Skip to main content

The Idle Life of a Regular Kenyatta University Student.

My education life was quite an active one, till I completed the 8.4. part of 8.4.4. I went to good primary schools, with tuition in class 6-8 and boarding in class 7 & 8. My life in primary was quite full, esp with tuition in class 7 & 8.I passed KCPE and was admitted to a good National School in Nairobi. My High School life was divided into 3 months holiday and 9 months schooling per year, except for 4th form where i spend I had a 1 month holiday between January and November. I was therefore well occupied for the first 12 years of my education.

After sitting for my Kenya Certificate of Secondary Education(KCSE) in November 2004, I had to wait for results till March 2005. I was well above the B+ university cut off. Previously in early 2004, we had chosen universities and courses we would like to attend by filling the Joint Admissions Board forms. After the results were out in early 2005, we had to wait till August 2005 for the 2004 KCSE lot to change their university and course selection, for those who had it made it above the cut off.

From there, we had to wait till 2006 September to report to Kenyatta University(KU) for those who were admitted there through the Joint Admission Boards. The 2004 KCSE lot that reported earliest was that that reported to Jomo Kenyatta University in April 2009. Others reported as late as January 2007 to some universities.

So there you have it, I reported to campus exactly 2 years after completing my KCSE. After reporting to KU,I found that I has a 10 week semester, and was supposed to attend 2 semesters per academic year. This equates to 20 weeks per academic year. A physical year is mapped onto 1 KU academic year. The academic year consists of:
2 regular semesters(each 3 months)
1 trimester(3 months)
3 school based sessions(1 month each)
For a regular student sponsored by the government, they normally take the first option of 2 regular semesters. The trimester is not sponsored by the government, hence a regular student taking studies in this trimester would be charged as a parallel student(about 5 times what the student pays in a regular semester). A parallel student will pays much more than a government sponsored regular student, and may take the 2 regular semesters + the trimester if they are able to pay for them.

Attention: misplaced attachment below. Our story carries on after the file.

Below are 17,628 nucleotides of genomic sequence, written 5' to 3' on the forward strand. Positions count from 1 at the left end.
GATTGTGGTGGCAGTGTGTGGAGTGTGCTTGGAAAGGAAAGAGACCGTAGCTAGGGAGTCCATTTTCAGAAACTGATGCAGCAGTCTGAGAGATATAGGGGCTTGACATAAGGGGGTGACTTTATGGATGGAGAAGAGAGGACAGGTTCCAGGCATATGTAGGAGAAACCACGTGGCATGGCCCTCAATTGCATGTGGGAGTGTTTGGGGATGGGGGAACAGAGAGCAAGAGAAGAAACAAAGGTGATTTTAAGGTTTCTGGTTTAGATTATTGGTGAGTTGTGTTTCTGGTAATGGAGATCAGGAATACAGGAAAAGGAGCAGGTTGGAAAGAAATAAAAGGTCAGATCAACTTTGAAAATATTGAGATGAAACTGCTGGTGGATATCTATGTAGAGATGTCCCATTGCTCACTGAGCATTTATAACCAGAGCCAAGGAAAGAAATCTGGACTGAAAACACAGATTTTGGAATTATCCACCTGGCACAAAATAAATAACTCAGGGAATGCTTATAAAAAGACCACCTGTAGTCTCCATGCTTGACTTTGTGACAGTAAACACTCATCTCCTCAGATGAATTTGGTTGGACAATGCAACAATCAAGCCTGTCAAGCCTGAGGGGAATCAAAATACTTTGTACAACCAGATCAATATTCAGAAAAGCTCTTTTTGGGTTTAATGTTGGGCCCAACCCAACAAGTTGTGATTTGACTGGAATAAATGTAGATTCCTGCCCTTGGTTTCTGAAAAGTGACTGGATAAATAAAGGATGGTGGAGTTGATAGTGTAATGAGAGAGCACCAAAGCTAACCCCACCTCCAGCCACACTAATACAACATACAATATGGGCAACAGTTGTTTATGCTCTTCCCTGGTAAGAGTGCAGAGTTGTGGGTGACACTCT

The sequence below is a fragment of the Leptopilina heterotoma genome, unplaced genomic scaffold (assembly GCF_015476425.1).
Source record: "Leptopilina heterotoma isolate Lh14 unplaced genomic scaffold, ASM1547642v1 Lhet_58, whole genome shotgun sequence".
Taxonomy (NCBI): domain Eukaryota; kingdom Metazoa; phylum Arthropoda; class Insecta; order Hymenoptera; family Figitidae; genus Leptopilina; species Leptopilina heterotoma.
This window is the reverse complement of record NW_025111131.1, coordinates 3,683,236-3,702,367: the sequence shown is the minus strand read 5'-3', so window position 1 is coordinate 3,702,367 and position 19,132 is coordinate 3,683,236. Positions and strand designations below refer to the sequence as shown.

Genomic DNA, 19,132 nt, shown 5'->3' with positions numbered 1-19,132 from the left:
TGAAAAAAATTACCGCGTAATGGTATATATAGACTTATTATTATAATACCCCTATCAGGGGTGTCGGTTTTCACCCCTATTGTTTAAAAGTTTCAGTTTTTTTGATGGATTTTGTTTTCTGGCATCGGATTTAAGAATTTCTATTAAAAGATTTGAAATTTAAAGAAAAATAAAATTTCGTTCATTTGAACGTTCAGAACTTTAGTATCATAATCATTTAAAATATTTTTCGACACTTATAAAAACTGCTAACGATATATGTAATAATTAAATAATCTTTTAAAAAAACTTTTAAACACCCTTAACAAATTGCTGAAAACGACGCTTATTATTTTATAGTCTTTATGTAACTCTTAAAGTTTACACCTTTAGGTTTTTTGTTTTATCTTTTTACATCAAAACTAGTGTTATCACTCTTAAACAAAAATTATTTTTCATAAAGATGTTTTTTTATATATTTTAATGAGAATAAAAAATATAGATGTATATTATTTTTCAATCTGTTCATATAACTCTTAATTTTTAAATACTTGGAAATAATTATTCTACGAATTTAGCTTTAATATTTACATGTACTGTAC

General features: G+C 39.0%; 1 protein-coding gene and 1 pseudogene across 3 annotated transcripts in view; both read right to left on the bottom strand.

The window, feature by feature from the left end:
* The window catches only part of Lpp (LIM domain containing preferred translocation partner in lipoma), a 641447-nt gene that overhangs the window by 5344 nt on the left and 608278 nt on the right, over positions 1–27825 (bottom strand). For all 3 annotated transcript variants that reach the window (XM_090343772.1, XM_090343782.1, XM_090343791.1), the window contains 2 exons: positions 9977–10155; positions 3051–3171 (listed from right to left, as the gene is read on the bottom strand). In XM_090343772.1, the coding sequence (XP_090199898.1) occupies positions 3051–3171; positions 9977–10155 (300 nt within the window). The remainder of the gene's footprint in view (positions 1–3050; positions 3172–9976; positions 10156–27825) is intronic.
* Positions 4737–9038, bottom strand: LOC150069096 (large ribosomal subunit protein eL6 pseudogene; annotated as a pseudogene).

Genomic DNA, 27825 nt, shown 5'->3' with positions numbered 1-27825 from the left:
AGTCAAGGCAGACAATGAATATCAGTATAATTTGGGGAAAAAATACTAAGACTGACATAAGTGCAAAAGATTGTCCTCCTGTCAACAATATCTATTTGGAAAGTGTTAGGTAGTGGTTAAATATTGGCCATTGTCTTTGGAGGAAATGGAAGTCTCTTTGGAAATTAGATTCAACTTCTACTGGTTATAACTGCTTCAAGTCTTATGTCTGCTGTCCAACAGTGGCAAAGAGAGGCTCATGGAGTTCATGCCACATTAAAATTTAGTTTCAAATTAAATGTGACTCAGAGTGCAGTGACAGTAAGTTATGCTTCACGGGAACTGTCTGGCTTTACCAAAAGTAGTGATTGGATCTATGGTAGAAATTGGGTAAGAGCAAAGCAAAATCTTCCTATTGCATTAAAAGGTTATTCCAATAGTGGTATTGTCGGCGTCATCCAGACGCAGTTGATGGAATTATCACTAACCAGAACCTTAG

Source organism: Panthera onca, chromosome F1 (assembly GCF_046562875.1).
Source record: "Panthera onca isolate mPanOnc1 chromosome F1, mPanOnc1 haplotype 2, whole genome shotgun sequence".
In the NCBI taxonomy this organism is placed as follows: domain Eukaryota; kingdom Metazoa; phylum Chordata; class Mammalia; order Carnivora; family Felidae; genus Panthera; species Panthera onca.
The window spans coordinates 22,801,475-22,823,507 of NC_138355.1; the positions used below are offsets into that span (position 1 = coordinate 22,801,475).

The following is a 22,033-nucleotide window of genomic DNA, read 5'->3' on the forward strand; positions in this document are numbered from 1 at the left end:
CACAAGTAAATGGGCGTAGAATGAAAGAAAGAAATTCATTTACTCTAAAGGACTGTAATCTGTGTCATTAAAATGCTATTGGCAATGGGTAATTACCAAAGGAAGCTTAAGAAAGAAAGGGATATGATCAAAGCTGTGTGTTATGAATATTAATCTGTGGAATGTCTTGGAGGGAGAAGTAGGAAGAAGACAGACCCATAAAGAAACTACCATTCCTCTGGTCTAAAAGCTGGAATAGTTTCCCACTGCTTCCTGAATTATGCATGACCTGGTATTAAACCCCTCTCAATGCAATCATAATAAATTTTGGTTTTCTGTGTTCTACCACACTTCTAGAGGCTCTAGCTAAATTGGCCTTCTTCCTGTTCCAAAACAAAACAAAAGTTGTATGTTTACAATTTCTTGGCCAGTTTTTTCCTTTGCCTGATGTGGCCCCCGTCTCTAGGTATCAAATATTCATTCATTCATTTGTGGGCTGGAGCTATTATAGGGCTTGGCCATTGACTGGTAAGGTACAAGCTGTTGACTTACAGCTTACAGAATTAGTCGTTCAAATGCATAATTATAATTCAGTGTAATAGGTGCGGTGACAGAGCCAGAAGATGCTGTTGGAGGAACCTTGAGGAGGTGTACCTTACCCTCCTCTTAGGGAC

Therefore, in a 52 week year, a KU student will spend 20 weeks in school and 32 weeks on holiday. Most students take at least 4 years in study. Most students at KU take 7 units per semester. Each unit is allocated about 3 hours in a week. In a 168 hour week, the student will spend 21 hours in class, ie if a lecturer attends all his/her classes. the number of lecturers that teach for the 3 hours in a week is a story for another day.

In short, after doing my KCSE, I spend 2 years idling at home. by the time I complete my 3rd year in September, I will have spend 60 weeks in school and 96 weeks at home, and will be left with 20 more school weeks. For the 60 weeks that I was in campus, 1260 hours were spend in class, and 8820 hours divided between study(really?) and idling.

In short, for about 3000 regular 3rd year KU students, since doing their KCSE, they have spend 1260 hours attempting to go through their 8.4.4. and 26,292 on holiday or awaiting to join campus. These students are a part of the more than 17,000 students that went on riot on Sunday 29th March 2009.

In my next article, I shall look at the University structure that has resulted into an idle Kenyatta University student

Comments

Kenneth said…
Dude that is a real eye opener. The possibilites...my god! Av got to sit n rethink ma time.
james said…
Thanks a lot for a bunch of good tips. I look forward to reading more on the topic in the future. Keep up the good work! This blog is going to be great resource. Love reading it.
................................
term paper help-Term Paper Sample

Popular posts from this blog

Events Surrounding March 2009 KU Riots

Following the much publicized Kenyatta University riots of Wednesday 18th March and Sunday 22nd March 2009, below are my own versions of the happenings leading to and during the riots. I have omitted several occurrences that i did not witness in first or second party. the happenings below are NOT eye witness reports, and are INADMISSIBLE legally. you can help by filling in the missing gaps, by commenting below the note.

The time frames are approximate in nature, and are issued more as checkpoints than as exact time.